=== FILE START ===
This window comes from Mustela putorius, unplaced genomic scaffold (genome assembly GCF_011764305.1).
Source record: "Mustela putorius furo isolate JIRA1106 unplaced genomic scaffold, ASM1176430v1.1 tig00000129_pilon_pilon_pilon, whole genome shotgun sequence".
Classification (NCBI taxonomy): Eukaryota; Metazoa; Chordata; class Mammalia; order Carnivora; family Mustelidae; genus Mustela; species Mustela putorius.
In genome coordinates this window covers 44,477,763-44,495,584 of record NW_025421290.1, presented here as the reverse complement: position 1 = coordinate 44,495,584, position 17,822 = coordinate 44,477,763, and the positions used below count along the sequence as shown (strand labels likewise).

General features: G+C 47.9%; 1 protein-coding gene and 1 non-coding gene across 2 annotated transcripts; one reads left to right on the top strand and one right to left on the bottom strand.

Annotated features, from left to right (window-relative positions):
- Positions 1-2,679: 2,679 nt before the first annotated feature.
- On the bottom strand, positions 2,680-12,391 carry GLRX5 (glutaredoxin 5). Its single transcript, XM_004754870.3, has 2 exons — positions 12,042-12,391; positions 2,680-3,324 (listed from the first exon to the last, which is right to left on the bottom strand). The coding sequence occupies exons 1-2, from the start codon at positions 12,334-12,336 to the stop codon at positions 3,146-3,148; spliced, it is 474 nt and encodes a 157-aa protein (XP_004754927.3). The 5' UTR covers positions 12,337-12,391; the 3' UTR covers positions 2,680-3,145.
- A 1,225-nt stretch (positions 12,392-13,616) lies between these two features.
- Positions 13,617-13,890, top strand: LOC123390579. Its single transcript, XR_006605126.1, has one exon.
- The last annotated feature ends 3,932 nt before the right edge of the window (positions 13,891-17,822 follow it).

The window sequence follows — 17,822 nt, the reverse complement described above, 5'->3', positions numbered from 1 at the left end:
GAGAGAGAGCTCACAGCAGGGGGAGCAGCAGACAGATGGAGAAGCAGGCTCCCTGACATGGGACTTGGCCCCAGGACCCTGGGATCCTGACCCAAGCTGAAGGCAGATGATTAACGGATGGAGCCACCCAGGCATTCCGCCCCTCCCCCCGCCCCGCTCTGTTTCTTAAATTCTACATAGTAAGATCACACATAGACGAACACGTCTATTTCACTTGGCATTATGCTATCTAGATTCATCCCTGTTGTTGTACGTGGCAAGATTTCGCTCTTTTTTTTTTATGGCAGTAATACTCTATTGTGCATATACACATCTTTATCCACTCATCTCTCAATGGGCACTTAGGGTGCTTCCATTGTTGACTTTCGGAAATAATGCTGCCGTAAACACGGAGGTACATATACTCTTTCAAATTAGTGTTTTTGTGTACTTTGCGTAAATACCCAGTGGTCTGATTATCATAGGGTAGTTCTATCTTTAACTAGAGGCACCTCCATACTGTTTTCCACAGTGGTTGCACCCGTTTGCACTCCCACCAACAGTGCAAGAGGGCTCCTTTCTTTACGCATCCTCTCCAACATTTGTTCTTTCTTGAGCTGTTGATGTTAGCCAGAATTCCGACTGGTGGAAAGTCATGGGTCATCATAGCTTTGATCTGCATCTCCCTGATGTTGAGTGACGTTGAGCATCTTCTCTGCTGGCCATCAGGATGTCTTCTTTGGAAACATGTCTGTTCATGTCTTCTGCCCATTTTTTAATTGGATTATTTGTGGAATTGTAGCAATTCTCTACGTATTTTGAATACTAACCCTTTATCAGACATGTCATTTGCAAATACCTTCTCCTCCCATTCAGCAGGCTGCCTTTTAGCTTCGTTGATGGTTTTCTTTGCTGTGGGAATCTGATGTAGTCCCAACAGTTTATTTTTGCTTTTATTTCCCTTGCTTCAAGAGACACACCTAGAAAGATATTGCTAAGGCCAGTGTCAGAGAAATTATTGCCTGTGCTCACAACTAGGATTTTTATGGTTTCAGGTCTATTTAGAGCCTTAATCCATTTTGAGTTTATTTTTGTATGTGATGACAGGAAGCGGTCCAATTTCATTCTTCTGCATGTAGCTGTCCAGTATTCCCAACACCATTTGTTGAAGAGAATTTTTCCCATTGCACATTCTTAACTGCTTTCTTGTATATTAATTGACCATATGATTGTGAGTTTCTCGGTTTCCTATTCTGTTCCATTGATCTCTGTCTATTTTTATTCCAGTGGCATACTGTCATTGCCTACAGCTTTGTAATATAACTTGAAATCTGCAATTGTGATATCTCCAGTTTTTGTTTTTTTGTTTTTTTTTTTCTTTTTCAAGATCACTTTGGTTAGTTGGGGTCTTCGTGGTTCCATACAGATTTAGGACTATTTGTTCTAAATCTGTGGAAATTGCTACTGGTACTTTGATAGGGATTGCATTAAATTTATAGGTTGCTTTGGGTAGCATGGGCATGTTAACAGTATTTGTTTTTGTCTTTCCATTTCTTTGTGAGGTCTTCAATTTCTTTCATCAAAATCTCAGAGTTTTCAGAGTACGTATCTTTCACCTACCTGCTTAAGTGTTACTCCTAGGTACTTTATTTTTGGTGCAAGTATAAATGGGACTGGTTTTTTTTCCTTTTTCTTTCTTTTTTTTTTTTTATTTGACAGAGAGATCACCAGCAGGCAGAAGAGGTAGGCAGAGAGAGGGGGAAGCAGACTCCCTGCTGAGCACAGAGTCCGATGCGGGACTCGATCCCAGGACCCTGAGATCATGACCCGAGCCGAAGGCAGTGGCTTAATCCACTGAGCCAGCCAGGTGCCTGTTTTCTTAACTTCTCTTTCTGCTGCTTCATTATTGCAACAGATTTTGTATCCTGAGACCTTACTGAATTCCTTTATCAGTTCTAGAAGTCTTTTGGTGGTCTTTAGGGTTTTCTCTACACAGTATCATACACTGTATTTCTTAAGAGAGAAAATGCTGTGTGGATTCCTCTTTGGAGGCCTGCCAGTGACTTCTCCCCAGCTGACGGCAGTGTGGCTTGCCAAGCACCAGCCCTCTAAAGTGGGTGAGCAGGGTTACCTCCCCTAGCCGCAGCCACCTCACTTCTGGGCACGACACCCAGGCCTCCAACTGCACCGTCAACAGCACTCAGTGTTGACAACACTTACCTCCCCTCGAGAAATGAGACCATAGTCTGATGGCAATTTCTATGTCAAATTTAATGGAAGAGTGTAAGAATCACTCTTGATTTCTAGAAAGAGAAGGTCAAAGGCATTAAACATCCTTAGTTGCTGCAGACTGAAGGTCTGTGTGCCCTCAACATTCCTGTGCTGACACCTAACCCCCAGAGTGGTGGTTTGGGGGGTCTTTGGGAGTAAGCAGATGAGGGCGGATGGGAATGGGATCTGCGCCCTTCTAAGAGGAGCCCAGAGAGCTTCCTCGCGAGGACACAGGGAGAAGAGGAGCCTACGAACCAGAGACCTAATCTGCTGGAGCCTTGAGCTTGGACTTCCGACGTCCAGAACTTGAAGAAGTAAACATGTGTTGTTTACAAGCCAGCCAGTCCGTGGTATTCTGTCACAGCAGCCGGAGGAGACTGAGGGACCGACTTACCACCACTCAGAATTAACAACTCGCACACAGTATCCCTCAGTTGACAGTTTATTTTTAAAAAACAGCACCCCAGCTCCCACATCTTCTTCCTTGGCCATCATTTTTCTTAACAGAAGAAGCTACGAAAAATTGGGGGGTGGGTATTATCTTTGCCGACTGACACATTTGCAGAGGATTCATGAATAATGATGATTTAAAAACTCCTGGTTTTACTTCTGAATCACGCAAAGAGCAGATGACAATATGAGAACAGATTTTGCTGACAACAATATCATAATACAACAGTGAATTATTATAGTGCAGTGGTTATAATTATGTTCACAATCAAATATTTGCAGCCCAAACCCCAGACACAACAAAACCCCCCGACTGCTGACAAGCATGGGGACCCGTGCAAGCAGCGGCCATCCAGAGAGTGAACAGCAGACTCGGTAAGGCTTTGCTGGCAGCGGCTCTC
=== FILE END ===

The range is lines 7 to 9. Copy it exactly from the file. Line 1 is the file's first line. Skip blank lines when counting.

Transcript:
- Positions 1-2,679: 2,679 nt before the first annotated feature.
- On the bottom strand, positions 2,680-12,391 carry GLRX5 (glutaredoxin 5). Its single transcript, XM_004754870.3, has 2 exons — positions 12,042-12,391; positions 2,680-3,324 (listed from the first exon to the last, which is right to left on the bottom strand). The coding sequence occupies exons 1-2, from the start codon at positions 12,334-12,336 to the stop codon at positions 3,146-3,148; spliced, it is 474 nt and encodes a 157-aa protein (XP_004754927.3). The 5' UTR covers positions 12,337-12,391; the 3' UTR covers positions 2,680-3,145.
- A 1,225-nt stretch (positions 12,392-13,616) lies between these two features.